The viral marketing/hype machine has been in full force for Cloverfield, with the mystery surrounding the monster being central, even key, to generating interesting for this movie. Left to wonder about the monster, all sorts of questions come to mind: What does it look like? Where does it come from? Why is it attacking New York? How was it created? You know, all the usual sorts of questions surrounding a monster movie. If you go in expecting to find answers to these questions, you’ll leave disappointed. Cloverfield doesn’t answer these questions because it isn’t really a monster movie.
Why isn’t it a monster movie? Because it’s really a disaster movie, like The Towering Inferno, The Poseidon Adventure or Meteor only without big name actors or an overbearing soundtrack. Just replace the burning building, capsized cruise ship or threatening asteroid with a rampaging monster. The stories all concern the fight for survival of the people involved. Because J.J. Abrams decided to focus the story on the 6 main character’s struggle to survive the onslaught, the monster is relegated to a ‘force of nature’ position. As a result, none of the questions that come to mind about the monster are ever answered, because, as a ‘natural’ disaster, you don’t need to answer them, the monster just is. This is similar to Independence Day, where Roland Emmerich treated the invading aliens as a ‘natural’ disaster as well, and avoided any of the messy questions about them. A bold choice for a ‘monster’ movie, and one that I respect Abrams for taking. It’s certainly a departure from the norm.
However, for this to work, the characters have to be interesting. Cloverfield also fails, mostly, in this regard. I found I didn’t really care about any of the main characters, who all seemed bland and uninteresting. None of them really had any kind of engaging personality or any that stood out about them. Except for Hud. Hud’s personality, as a slightly slow on the uptake goofball, really shines through, even though he spends most of the time behind the camera. Through voice alone, we learn to like Hud. But can’t carry the film alone, none of the other actors stand out in any way. Without a group of sympathetic leads, the movie felt flat.
Let’s talk about the camera .Yes, the entire movie is shot via a ‘home video recorder’, resulting in the (sometime very) shaky cam style. While this works well in building a claustrophobic, confusing and frenetic atmosphere, it become old quickly and devolves into being annoying. I didn’t experience the physical nausea that John did (probably from years of video games. See? They’re good for something!), but I did become very annoyed with sweeps and drops the camera took. I want to see the monster dammit, not someone’s leg, or part of their head and for Pete’s sake, hold the thing still! Of course, with all the shakiness, this allows the post-production people to be less rigorous with the SFX because the camera doesn’t stay still for very long. The effects there were, and there was quite a few, were pretty good, although they never really felt real, especially the exterior shots of burning buildings. YMMV with this.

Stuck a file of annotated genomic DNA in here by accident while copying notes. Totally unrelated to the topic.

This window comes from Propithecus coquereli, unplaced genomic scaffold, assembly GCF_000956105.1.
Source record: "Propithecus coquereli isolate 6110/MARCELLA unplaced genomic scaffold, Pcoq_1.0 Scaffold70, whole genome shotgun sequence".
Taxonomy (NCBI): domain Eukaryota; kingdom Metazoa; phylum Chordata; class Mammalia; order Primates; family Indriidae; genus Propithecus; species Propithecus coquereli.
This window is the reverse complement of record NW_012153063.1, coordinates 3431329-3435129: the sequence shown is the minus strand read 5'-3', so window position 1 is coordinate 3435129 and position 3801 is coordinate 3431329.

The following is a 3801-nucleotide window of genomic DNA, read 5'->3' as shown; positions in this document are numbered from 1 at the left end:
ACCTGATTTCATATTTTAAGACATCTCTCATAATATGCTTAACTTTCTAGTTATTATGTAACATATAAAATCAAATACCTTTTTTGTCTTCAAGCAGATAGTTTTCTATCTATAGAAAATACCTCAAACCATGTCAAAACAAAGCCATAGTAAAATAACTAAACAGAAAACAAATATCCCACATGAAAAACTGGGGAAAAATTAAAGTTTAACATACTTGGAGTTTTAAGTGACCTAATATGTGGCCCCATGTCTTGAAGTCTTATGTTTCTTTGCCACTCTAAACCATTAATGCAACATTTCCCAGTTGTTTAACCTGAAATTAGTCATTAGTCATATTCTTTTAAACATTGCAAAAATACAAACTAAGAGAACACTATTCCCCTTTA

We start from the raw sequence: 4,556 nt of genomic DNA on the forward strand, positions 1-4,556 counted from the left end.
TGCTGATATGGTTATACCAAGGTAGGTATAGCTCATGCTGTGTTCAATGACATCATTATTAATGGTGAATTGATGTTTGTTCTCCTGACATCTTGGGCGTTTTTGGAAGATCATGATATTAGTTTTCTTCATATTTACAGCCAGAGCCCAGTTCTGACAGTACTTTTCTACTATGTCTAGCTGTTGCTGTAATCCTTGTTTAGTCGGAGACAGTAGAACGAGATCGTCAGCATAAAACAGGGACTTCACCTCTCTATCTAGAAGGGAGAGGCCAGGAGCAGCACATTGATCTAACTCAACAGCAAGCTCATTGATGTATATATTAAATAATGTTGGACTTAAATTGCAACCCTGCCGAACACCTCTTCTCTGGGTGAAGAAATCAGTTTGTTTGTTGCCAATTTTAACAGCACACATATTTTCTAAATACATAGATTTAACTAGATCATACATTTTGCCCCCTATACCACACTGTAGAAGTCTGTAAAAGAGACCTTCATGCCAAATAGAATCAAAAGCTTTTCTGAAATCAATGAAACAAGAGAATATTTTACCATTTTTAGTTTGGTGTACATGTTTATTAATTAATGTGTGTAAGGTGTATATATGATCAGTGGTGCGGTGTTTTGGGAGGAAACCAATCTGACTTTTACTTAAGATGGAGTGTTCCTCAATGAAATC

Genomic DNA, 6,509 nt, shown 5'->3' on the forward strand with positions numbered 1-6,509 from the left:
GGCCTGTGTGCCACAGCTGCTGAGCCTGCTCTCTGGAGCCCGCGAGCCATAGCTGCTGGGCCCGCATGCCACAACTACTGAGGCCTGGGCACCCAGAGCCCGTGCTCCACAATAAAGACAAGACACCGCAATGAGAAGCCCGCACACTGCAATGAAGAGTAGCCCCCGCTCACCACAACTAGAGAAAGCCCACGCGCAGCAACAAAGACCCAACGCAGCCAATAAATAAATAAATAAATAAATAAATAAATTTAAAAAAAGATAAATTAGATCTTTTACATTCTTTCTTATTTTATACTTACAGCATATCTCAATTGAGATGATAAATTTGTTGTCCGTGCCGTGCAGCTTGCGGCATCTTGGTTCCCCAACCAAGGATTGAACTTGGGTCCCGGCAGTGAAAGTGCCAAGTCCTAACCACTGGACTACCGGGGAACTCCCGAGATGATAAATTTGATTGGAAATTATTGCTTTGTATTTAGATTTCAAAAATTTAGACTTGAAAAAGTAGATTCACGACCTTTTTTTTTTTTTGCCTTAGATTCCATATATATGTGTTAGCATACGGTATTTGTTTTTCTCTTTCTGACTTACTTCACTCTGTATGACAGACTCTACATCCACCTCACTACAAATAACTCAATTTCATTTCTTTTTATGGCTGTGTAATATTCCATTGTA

The monster is unique and one you’ve never seen before. It has some unique ‘abilities’ that are cool and interesting, even if I was reminded of Starship Troopers and I applaud Abrams for coming up with an interesting monster, in stead of going with a Godzilla clone. Ironically, if he had used Godzilla or his clone, most people would be familiar enough with it’s backstory that none of the questions asked at the beginning of this post would need to be answered, thus freeing the story to concentrate on the characters without ignoring the monster. Sadly, Cloverfield generates these questions then doesn’t answer them. I also had a hard time believing the monster is as tough as it is, given how it looks. With a lack of any visible carapace or armor plating, I didn’t think it should be able to soak up the damage it does with nary any effect. (SPOILERS) Hell, it survives multiple bomb hits from a B2 Bomber, which, at that point, I would think would be dropping the 2000 lb. bombs. Not a scratch. Right. (End SPOILERS)
And the last really big problem I had was a lack of resolution. You think you know what happened at the end, but you’re not sure, because the film, well, ends because the camera stops recording. But if what we think happened really did happen, how did the camera survive? What finally happened to the people and city of New York. Again, the film hints at the answers but nothing definite.
And yet there were still some good things (see John’s review) here. Enough that I can’t say it was bad or mediocre, nor can I say that it was good. It was disappointing at best. I’m not sure I’d tell anyone to go see it. Certainly don’t pay full price for a ticket.